The second is to inform travelers of leptospirosis if their plans would put them at risk and to become involved as advisors to tour groups or adventure racing promoters to provide accurate information about tropical disease risk. There has to be improved communication between the travel industry and travel medicine providers. Organizers of adventure travel may not emphasize the risk of disease in favor of promoting the exciting nature of their trip. Indeed, leptospirosis had occurred several times previously in adventure racers, some of whom were racing again in 2000 EcoChallenge, but it does not appear that this disease was adequately considered by race organizers.16 Racers may not focus on tropical disease risk during their period of intense training and be more concerned about accident or injury.
Third, if a traveler will be at great risk for leptospirosis, they should consider prophylaxis with doxycycline 200 mg weekly. It will be of interest to see if EcoChallenge racers who may have been taking doxycycline either for chemoprophylaxis of leptospirosis or malaria were protected from illness.
Finally, the benefits of a global surveillance system for tropical or travel-related disease with rapid dissemination of information are clearly illustrated with this outbreak. Within days, the GeoSentinel network had identified cases presenting to three sites in three different countries. In conjunction with CDC and WHO, information was provided via tropical and travel medicine e-mail list serves and the Internet (CDC web site [www.cdc.gov/travel/], EcoChallenge web site, and ProMed17), so that physicians could identify illness and participants could receive appropriate evaluation and treatment. Earlier in 2000, this surveillance system helped to rapidly identify an outbreak of W-135 meningococcal disease in religious pilgrims who traveled to Mecca for the annual Hajj.18 Thus, travel medicine health professionals should consider joining the American Society of Tropical Medicine and Hygiene (www.astmh.org) and/or the International Society of Travel Medicine (www.istm.org) so that they can participate in this global information network. (Dr. Hill is Associate Professor of Medicine; Director, International Travelers’ Medical Service, University of Connecticut, Storrs, Conn.)
1. EcoChallenge 2000. Field notes about the 2000 race. http://www.ecochallenge.com/borneo/borneo.htm. Accessed on Oct. 13, 2000.
2. The GeoSentinel network is a global surveillance system with 26 sites throughout the world, coordinated by the Centers for Disease Control and the International Society of Travel Medicine. It can be contacted via e-mail at email@example.com.
3. Centers for Disease Control and Prevention. Outbreak of acute febrile illness among participants in EcoChallenge Sabah 2000—Malaysia, 2000. MMWR Morb Mortal Wkly Rep 2000;40:816-817.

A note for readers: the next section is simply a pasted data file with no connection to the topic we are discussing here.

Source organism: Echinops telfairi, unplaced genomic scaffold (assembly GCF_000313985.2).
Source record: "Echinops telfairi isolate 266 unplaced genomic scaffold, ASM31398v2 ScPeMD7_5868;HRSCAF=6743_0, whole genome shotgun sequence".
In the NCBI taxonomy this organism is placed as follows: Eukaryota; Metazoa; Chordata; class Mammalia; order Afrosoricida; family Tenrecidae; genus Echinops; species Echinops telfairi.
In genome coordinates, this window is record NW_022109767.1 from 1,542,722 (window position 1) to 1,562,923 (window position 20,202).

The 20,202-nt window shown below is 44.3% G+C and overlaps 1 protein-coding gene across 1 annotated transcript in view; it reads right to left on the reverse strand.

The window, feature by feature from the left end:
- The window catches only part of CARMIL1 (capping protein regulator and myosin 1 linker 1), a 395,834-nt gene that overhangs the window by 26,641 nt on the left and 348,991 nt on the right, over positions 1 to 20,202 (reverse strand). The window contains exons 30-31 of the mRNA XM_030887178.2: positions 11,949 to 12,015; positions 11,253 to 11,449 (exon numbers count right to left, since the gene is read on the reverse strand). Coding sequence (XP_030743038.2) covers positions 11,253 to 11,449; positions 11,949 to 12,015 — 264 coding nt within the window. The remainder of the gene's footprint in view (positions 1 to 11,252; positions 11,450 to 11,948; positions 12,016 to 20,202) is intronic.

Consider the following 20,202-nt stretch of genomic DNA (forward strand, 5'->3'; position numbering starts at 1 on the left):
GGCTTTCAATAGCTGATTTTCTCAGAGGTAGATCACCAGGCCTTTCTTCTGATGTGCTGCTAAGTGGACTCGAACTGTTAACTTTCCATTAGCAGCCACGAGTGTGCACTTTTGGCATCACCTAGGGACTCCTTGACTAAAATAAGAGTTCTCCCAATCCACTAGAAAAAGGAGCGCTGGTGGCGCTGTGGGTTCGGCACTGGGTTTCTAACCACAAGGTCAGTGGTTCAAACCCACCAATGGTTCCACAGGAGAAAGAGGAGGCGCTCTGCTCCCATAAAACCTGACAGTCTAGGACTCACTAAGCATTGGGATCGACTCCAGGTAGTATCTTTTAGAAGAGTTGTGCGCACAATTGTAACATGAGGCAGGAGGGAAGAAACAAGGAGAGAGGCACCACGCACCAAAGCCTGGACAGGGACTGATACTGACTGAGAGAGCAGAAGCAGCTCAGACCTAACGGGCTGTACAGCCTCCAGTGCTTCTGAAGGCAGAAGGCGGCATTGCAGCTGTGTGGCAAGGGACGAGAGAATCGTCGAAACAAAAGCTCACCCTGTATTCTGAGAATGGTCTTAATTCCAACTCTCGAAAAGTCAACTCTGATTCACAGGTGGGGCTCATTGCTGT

4. Hill DR. Leptospirosis in Nicaragua. Travel Medicine Advisor Update 1996;6:10-12.
5. Hill DR. Waterborne infectious disease outbreaks: Cryptosporidiosis and leptospirosis. Travel Medicine Advisor Update 1998;8:42-45.
6. Bia F. Symposium: Leptospirosis—a re-emerging disease. Travel Medicine Advisor Update 1998;8:5-7.
7. van Crevel R, et al. Leptospirosis in travelers. Clin Infect Dis 1994;19:132-134.
8. Farr RW. Leptospirosis. Clin Infect Dis 1995;21:1-8.
9. World Health Organization. Leptospirosis worldwide, 1999. Wkly Epidemiol Rec 1999;74:237-242.
10. Centers for Disease Control and Prevention. Outbreak of acute febrile illness and pulmonary hemorrhage—Nicaragua, 1995. MMWR Morb Mortal Wkly Rep 1995; 44:841-843.
11. Trevejo RT, et al. Epidemic leptospirosis associated with pulmonary hemorrhage—Nicaragua, 1995. J Infect Dis 1998;178:1457-1463.
12. Centers for Disease Control and Prevention. Outbreak of leptospirosis among white-water rafters—Costa Rica, 1996. MMWR Morb Mortal Wkly Rep 1997;46: 577-579.
13. Centers for Disease Control and Prevention. Update: Leptospirosis and unexplained acute febrile illness among athletes participating in triathlons—Illinois and Wisconsin, 1998. MMWR Morb Mortal Wkly Rep 1998;47:673-676.
14. Watt G, et al. Placebo-controlled trial of intravenous penicillin for severe and late leptospirosis. Lancet 1988;1:433-435.
15. Takafuji ET, et al. An efficacy trial of doxycycline chemoprophylaxis against leptospirosis. N Engl J Med 1984;310:497-500.
16. Levy B. Lurking dangers. Risk and reward in adventure racing. MountainZone.com. http://adventure.mountainzone.com/2000/afiles/risk/html/index_1.html. Accessed Oct. 13, 2000.
17. ProMed (Program for Monitoring Infectious Diseases) is an e-mail list serve alerting subscribers to developments in infectious disease throughout the world. To subscribe send a message to: Majordomo@usa.healthnet.org, followed by: subscribe ProMed digest. It can also be accessed on the Internet at: http://www.promedmail.org.
18. Centers for Disease Control and Prevention. Serogroup W-135 meningococcal disease among travelers returning from Saudi Arabia—United States, 2000. MMWR Morb Mortal Wkly Rep 2000;49:345-346.